Kreutzberg 1896 - Mt. Kisco 1984
One of the leading paintings conservators working in America in the 20th century, William Suhr was born in Germany to parents who were naturalized American citizens. He was trained as a painter at the Akademie in Berlin. There he met the art historian Max Deri, who introduced Suhr to the practice of painting conservation and restoration. At this time there was no formal training process or schools for conservation, which was still very much a family business with methods kept secret by its practitioners. Within a few years Suhr had established a thriving practice as a paintings conservator in Berlin, working on paintings in the collection of the Kaiser Friedrich Museum in the early 1920’s, where he coming to the attention of Wilhelm Valentiner. When Valentiner left Berlin to become director of the Detroit Institute of Arts in 1924, he arranged to bring Suhr to the museum three years later.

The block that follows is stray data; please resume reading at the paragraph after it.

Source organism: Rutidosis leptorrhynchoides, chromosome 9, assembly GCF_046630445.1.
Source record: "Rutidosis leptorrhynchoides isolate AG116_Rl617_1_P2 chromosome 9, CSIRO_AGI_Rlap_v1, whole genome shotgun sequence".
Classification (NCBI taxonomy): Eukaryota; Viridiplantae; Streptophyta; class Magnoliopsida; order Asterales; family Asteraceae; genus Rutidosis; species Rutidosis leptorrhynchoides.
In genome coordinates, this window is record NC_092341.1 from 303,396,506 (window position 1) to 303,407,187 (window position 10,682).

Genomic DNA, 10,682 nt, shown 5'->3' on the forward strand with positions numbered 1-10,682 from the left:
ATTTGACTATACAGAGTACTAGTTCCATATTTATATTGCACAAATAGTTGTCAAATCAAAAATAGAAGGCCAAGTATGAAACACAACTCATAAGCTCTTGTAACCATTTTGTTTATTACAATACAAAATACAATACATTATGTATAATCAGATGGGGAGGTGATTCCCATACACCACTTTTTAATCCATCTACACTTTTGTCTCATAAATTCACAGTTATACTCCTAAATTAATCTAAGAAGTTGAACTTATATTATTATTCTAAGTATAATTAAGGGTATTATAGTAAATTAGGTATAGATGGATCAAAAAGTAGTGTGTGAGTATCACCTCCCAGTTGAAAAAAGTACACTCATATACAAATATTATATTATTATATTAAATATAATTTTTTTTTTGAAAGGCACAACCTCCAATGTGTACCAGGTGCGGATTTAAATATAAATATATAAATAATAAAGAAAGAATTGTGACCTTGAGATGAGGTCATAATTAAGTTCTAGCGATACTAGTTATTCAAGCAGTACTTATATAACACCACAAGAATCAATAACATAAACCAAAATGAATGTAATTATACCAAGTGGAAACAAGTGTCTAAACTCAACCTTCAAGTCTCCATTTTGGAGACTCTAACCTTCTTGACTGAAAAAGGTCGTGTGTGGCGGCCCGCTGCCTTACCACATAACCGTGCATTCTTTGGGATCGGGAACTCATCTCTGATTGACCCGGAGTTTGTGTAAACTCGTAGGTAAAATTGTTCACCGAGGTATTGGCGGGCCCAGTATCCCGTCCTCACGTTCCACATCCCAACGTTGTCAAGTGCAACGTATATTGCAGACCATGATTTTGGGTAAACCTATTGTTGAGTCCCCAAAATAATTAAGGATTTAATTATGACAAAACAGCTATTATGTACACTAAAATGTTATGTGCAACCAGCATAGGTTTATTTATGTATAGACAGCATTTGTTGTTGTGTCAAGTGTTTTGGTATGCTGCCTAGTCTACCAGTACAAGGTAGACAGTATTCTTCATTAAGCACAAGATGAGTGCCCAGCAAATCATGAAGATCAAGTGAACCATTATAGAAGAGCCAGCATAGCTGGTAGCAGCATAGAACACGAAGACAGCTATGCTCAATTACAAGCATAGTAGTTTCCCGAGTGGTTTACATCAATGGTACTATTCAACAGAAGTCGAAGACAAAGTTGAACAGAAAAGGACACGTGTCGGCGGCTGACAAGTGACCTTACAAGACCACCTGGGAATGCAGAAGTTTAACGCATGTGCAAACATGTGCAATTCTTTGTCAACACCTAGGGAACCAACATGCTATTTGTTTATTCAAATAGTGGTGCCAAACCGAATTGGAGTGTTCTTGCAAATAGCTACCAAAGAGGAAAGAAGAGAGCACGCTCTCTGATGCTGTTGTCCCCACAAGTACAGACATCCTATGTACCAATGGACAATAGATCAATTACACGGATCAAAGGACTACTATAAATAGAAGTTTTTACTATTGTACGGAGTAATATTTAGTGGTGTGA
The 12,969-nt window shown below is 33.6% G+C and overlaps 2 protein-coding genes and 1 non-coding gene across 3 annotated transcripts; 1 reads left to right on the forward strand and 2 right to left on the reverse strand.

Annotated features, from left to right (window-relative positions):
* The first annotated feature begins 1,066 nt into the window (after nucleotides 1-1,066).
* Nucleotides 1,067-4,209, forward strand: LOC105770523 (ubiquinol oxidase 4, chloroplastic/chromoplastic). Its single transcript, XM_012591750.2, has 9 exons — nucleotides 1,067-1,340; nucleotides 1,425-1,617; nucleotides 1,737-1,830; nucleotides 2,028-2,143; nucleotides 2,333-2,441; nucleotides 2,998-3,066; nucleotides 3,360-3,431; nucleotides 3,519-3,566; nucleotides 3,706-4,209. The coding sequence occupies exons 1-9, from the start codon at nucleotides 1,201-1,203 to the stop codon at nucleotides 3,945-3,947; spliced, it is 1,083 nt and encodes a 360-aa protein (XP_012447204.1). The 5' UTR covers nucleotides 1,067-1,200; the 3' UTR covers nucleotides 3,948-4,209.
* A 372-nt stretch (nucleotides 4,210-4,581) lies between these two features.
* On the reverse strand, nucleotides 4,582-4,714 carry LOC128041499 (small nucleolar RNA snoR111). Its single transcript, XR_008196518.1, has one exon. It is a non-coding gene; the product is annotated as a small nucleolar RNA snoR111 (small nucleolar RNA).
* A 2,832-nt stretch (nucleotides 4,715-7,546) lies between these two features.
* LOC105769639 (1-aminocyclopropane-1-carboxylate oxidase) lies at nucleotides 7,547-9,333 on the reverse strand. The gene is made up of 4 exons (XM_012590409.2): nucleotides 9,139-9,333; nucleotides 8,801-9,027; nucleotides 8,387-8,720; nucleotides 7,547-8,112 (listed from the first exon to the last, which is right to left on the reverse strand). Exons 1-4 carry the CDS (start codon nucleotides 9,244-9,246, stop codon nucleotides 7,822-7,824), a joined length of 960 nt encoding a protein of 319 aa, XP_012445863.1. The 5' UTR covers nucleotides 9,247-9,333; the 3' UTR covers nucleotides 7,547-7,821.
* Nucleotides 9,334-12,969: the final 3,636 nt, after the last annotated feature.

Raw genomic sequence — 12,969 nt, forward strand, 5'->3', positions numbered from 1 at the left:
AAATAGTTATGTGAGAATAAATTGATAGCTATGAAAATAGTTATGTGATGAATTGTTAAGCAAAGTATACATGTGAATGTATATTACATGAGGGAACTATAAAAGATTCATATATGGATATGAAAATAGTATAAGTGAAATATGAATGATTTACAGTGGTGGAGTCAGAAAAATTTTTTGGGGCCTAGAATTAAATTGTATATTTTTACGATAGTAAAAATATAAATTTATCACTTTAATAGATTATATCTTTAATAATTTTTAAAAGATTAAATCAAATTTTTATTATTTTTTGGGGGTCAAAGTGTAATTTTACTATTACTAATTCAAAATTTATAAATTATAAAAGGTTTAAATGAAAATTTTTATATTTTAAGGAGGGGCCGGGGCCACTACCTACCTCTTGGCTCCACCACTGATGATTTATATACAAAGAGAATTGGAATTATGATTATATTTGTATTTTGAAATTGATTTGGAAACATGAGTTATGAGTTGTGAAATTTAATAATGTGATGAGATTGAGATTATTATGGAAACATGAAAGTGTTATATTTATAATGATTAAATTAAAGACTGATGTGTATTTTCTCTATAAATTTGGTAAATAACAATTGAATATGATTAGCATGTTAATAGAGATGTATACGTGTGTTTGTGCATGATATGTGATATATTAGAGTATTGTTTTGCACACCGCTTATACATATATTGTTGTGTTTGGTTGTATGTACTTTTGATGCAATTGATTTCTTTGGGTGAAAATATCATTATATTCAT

In 1935 Suhr transferred to the Frick Collection in New York, where he worked for over forty years until his retirement in 1977. He served as Chief Conservator at the New York World’s Fair in 1939, and also worked for numerous private and institutional clients, including museums in Chicago, Cincinnati, Cleveland, Detroit, New York, St. Louis, San Francisco and Toledo, as well as for collectors and art dealers in New York, notably the firm of Rosenberg and Stiebel and Kennedy Galleries. He conserved many of the most significant Old Master paintings in American collections, and was particularly noted for his work on Rembrandt paintings. Suhr’s extensive archives, made up mainly of photographs of paintings he worked on, along with his treatment notes, as well as personal correspondence and documentation of his own artwork, is today in the collection of the Getty Research Institute in Los Angeles.